About Phefeni Secondary School and Orlando West High: May 1976, students at Phefeni Junior Secondary School began boycotting classes in protest against Afrikaans as the language of teaching, igniting the movement that led to the Soweto Uprising. The corner of Orlando West High School became a site of historical significance when apartheid police used teargas and began shooting at students during the protest. These schools, and many others in Soweto, still bear the scars of apartheid’s educational neglect, with dilapidated infrastructure and insufficient resources. We envision comprehensive upgrades for these historic schools and other schools along the June 16 trail, including the installation of world-class toilets, libraries, computer rooms, science labs, sports facilities, and other extracurricular amenities.


About the June 16 Youth Development Foundation: an independent delivery agent of youth economic, social and educational development projects, based on the history and heritage of 1976 and the related youth struggles. It is led by Mr. Seth Mazibuko, the former student at Phefeni Junior Secondary School and the youngest member of the 11 students that were arrested for planning and leading the Soweto Uprising. The June 16 Youth Development Foundation was formed to preserve, protect, and promote the heritage and history of the values, virtues, and victories of youth leadership and involvement in the liberation, growth and development of South Africa and Africa.


About the Rotaract District 9400: Rotaract is an international organization of young professionals and students ages 18 to 30 that are committed to taking action through service and leadership in their communities. Established in 1968 by Rotary International, Rotaract is a global network of young people who are changing the world with clubs in over 160 countries. District 9400 consists of clubs in South Africa, Botswana, Eswatini, and Mozambique.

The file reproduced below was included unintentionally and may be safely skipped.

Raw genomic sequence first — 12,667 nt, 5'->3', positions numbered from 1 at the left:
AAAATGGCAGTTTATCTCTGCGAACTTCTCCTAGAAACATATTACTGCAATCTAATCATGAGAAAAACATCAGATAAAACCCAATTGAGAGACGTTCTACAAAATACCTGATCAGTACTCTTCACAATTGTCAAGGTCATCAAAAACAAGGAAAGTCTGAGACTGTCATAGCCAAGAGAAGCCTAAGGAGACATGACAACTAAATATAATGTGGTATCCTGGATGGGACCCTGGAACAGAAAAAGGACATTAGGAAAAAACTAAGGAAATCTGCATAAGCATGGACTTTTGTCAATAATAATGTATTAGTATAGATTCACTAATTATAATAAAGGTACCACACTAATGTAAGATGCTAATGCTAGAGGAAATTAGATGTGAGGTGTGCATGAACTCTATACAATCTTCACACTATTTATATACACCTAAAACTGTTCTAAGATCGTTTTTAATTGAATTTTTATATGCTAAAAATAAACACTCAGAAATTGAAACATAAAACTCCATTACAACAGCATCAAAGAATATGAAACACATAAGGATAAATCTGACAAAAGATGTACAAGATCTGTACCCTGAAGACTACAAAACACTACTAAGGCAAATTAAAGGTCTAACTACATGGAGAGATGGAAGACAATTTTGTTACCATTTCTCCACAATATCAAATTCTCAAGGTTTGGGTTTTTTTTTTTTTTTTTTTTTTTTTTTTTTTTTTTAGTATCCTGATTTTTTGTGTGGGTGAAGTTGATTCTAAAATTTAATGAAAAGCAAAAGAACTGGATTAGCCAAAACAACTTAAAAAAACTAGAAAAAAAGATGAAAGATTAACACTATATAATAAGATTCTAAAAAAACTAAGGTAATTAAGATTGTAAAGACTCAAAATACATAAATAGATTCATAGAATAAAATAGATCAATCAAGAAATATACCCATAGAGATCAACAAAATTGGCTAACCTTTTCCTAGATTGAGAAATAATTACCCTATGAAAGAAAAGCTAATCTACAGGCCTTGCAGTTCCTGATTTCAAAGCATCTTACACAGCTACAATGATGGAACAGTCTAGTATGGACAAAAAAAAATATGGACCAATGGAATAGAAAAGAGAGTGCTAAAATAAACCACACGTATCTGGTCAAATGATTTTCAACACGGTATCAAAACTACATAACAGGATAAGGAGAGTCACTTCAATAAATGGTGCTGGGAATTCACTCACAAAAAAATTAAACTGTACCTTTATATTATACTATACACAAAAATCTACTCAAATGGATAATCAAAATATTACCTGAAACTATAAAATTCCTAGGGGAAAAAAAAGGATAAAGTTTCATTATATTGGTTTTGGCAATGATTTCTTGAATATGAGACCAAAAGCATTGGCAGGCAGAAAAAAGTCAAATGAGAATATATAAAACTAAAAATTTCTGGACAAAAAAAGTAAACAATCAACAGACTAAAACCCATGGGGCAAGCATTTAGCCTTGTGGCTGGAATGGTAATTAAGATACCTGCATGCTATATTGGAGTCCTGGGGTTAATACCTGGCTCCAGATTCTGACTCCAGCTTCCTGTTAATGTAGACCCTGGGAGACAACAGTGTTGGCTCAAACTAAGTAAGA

About the Soweto Rotary Community Corps (SRCC): a dedicated group of community-based organizations committed to enhancing the quality of life in Soweto through sustainable community service initiatives. As part of the global Rotary network, the SRCC brings together community organizations in or near Soweto to address pressing local needs through collaborative projects and community engagement. The SRCC strives to create a positive and lasting impact on the community, focusing on key areas such as education, poverty alleviation, health, and environment conservation.


About the Eyethu Heritage Hall: developed by the Tshabalala Family in 2023 to honour the legacy of Mr. Ephraim Batana Tshabalala and his wife, Mrs. Caroline Kinini Tshabalala, a couple who were retail giants of their time, despite the prohibitive apartheid system, leaving an indelible mark on the township and beyond with their numerous enterprises. Of all their enterprises, Eyethu Cinema in Mofolo, Soweto, which opened in 1969 as one of South Africa's first black-owned cinemas, was the most iconic. Eyethu Cinema has been restored as a Heritage Hall and is now part of a new shopping centre. The hub aims to cultivate rich storytelling traditions, enhance cultural and economic value, and inspire a vibrant township economy that brings prosperity and hope to the local community.


About The United South Africa Movement (TUSAM):


About Lebo’s Soweto Backpackers:


About the National School of the Arts (NSA):